An earlier post on the novella, written when I reviewed Julienne van Loon’s Harmless, can be found here.
I wonder if it’s true that novella writers can’t get away so easily with sloppy construction and banal language as blockbuster writers can, that the tightness of the form somehow precludes this, or is simply not attractive to those who can’t help themselves from becoming long-winded. Alice Munro’s Nobel win may shed more light on fiction’s shorter forms, and there’s a great deal that those who wish to practise them can learn from her.
My review of Julienne van Loon’s novella Harmless was published in the Sydney Morning Herald, the Age and the Canberra Times last weekend, prompting me to think again about the novella as an art form and all that’s been said about it over the last few years. As many readers and commentators have observed, the novella has been enjoying something of a come back, due in part to the digital revolution and in part, in Australia at least, to the Griffith Review novella competition, which received more than 200 entries. Julienne van Loon was a judge of this competition, along with Craig Munro and Estelle Tang.
Harmless exhibits one of the classic features of the novella, in that the action is compressed and tightly constructed – a point I make in my review. But what I didn’t go into – 600 words imposes its own kind of compression – was how that action and those characters are made richer for the reader by the scope van Loon allows herself to explore the characters’ past lives and what has led them to their present impasse.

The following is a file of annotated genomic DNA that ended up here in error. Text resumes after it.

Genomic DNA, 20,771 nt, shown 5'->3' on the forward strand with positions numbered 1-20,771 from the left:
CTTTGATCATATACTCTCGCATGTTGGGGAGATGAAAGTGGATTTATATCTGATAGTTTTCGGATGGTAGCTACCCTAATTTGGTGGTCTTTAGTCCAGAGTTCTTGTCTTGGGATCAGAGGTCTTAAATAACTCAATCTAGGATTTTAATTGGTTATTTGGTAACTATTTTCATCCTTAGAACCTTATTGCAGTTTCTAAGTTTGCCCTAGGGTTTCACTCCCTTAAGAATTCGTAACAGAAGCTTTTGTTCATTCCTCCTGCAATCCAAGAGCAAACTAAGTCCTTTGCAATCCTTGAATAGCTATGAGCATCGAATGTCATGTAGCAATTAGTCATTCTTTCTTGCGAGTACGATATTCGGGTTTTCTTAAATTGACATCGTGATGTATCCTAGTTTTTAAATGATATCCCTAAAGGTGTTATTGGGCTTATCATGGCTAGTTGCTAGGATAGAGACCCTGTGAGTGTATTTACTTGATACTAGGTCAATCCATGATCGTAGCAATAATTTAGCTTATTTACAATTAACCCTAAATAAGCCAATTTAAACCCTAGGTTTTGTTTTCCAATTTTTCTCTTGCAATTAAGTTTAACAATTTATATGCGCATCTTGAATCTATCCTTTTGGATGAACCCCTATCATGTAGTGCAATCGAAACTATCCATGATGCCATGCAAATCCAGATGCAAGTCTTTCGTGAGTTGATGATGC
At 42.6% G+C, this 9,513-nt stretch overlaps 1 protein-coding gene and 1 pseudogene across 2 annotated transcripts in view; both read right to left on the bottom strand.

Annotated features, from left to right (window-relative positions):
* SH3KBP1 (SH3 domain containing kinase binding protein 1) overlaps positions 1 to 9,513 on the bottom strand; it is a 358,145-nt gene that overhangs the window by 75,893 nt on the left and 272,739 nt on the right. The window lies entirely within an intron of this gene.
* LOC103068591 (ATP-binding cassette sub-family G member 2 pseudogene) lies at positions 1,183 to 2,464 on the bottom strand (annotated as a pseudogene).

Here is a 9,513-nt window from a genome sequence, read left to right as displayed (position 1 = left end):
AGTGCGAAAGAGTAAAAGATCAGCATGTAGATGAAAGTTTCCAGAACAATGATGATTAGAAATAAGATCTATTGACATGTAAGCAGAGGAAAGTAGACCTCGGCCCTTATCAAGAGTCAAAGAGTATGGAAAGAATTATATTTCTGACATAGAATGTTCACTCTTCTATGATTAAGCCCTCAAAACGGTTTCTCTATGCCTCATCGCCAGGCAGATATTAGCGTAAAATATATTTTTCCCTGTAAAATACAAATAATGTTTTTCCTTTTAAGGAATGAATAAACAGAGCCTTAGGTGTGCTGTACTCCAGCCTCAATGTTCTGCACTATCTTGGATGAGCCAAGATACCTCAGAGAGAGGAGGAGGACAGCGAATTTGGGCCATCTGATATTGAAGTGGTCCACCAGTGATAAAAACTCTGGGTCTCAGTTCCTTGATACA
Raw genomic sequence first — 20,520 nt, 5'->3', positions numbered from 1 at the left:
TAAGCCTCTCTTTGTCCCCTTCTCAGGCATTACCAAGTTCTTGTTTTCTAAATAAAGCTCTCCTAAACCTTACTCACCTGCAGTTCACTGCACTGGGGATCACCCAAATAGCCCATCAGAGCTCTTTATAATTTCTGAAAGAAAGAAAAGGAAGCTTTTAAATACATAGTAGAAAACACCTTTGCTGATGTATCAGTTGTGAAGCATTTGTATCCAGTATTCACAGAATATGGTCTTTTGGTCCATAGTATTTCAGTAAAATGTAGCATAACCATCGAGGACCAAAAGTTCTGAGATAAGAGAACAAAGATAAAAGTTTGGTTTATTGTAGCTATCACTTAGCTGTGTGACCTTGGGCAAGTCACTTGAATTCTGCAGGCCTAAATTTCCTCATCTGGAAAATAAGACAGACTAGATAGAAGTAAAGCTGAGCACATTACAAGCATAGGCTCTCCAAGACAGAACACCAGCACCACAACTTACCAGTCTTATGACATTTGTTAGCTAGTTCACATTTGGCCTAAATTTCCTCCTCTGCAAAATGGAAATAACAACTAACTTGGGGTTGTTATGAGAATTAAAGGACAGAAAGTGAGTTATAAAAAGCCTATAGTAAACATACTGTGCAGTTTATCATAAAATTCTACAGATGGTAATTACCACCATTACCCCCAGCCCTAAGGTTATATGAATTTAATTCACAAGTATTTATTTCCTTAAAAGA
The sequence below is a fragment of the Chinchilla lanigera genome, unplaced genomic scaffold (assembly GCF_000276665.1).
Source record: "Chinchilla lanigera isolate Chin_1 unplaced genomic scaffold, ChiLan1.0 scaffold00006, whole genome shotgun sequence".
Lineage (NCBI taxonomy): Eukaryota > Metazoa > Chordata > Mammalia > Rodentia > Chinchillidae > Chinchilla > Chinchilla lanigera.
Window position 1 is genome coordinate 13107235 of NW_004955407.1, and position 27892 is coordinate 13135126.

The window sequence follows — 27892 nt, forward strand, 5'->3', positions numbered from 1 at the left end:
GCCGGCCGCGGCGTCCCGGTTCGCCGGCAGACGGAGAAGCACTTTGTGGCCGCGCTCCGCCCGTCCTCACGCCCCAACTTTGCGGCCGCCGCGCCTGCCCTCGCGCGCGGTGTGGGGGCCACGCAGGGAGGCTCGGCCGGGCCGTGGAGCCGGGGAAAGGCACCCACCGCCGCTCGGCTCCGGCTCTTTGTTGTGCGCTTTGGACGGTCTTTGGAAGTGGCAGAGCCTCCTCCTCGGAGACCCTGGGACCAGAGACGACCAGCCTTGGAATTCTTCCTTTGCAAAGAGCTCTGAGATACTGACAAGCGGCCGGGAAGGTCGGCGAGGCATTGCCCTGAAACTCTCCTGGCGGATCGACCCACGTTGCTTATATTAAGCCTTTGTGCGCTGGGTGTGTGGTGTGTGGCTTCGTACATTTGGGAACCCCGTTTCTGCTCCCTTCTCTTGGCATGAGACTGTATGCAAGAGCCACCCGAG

Harmless could have been an excellent short story, tense and full of a sense of impending doom – not that those qualities are missing from the novella – but it takes longer to reach the climax. It takes its own good time.
While I was writing my own attempt at a novella, called Ashes from the Headland – it made the finals in the Griffth Review comp and you can read more about it here – I was helped in my thinking by an excellent essay called The Novella: Some Tentative Suggestions by Professor Charles May. May talks about various hallmarks of the novella, including ‘an ordered situation broken up by disorder’, a character having ‘to make a choice of nightmares’ and a setting that is ‘cut off from the everyday world of normal reality.’ All of these apply to my novella and to Harmless, a title that contains frightening levels of irony.
It’s a fascinating question, and of course one that will never be answered definitively – how long a work of fiction needs to be in order for the themes and characters to find full and satisfying expression.